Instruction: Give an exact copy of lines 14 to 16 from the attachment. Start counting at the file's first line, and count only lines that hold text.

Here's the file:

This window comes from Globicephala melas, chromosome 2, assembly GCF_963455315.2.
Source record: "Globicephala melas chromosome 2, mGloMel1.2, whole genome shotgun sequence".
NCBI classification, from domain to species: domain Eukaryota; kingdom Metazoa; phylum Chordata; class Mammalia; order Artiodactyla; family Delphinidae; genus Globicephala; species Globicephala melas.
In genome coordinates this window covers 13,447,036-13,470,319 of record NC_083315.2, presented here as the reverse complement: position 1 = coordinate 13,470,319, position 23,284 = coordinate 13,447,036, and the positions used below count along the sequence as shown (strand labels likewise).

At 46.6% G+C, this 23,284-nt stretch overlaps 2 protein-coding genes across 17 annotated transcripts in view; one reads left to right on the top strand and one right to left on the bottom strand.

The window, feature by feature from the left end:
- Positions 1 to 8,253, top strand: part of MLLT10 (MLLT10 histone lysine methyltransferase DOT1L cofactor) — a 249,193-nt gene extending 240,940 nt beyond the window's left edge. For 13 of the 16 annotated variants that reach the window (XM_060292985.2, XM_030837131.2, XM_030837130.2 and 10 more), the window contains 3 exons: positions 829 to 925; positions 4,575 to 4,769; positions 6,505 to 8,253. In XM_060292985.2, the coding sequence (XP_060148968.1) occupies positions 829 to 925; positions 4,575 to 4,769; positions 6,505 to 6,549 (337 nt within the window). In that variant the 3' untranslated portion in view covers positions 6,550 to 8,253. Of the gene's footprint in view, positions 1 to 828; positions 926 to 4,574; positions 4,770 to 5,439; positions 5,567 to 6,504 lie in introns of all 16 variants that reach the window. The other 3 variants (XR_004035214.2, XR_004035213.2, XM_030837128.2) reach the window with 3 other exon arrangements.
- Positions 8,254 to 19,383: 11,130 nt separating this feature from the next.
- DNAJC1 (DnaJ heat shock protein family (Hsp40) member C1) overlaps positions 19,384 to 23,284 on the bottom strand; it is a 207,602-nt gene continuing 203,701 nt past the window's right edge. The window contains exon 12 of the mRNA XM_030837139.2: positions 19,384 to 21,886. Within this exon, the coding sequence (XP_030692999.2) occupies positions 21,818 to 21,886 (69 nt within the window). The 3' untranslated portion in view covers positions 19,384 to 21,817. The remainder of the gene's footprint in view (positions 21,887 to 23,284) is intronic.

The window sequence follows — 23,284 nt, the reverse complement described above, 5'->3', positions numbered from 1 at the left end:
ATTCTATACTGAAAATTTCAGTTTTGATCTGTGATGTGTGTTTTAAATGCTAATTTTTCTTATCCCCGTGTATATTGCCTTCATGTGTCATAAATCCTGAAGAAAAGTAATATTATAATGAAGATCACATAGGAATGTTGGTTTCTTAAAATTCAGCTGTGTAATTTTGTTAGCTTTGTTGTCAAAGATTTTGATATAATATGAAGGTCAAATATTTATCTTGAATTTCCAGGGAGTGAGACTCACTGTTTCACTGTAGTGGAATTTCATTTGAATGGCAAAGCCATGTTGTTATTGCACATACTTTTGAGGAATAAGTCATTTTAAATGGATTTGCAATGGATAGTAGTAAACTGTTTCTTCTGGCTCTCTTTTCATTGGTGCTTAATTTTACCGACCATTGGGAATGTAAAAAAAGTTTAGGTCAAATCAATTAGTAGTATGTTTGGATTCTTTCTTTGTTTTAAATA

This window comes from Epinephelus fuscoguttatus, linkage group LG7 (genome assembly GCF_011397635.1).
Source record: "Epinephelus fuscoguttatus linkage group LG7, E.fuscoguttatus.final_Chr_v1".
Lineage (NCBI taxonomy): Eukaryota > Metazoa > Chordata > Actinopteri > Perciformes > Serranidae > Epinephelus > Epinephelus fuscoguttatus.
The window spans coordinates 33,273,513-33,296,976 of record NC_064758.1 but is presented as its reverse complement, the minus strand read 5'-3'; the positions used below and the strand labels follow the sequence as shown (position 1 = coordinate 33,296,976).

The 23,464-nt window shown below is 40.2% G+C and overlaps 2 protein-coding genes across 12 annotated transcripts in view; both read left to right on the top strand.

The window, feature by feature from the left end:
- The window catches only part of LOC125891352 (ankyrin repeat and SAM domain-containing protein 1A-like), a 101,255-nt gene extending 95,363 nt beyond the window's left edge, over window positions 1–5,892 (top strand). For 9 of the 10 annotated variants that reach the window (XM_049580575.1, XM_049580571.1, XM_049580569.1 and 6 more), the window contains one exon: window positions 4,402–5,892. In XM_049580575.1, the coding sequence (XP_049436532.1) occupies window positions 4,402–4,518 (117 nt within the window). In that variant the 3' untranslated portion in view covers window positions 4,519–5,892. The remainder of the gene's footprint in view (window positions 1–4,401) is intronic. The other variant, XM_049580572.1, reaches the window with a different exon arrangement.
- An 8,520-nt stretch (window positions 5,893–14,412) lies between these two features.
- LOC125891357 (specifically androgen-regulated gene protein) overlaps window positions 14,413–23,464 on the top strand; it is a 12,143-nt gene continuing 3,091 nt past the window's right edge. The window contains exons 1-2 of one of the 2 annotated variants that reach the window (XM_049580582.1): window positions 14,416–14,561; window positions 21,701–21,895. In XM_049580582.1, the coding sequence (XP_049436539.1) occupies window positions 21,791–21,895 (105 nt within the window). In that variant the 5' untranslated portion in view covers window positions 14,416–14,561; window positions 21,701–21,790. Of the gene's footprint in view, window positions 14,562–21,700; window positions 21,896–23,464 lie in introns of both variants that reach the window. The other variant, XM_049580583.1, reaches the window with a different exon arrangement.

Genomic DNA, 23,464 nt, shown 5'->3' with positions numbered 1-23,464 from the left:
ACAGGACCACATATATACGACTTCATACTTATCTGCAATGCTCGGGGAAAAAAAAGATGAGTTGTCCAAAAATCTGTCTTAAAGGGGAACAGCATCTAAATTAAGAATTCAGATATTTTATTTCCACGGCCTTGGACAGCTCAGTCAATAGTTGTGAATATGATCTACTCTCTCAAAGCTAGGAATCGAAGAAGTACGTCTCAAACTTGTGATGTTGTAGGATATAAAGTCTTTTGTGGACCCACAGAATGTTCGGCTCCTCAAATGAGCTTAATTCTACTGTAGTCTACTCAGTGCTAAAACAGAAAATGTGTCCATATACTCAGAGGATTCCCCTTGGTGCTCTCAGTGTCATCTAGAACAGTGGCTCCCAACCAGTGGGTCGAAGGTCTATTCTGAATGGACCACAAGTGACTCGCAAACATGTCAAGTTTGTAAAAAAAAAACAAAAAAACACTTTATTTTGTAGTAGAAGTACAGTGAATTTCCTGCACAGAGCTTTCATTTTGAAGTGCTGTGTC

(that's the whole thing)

Lineage (NCBI taxonomy): Eukaryota > Metazoa > Chordata > Actinopteri > Perciformes > Serranidae > Epinephelus > Epinephelus fuscoguttatus.
The window spans coordinates 33,273,513-33,296,976 of record NC_064758.1 but is presented as its reverse complement, the minus strand read 5'-3'; the positions used below and the strand labels follow the sequence as shown (position 1 = coordinate 33,296,976).

The 23,464-nt window shown below is 40.2% G+C and overlaps 2 protein-coding genes across 12 annotated transcripts in view; both read left to right on the top strand.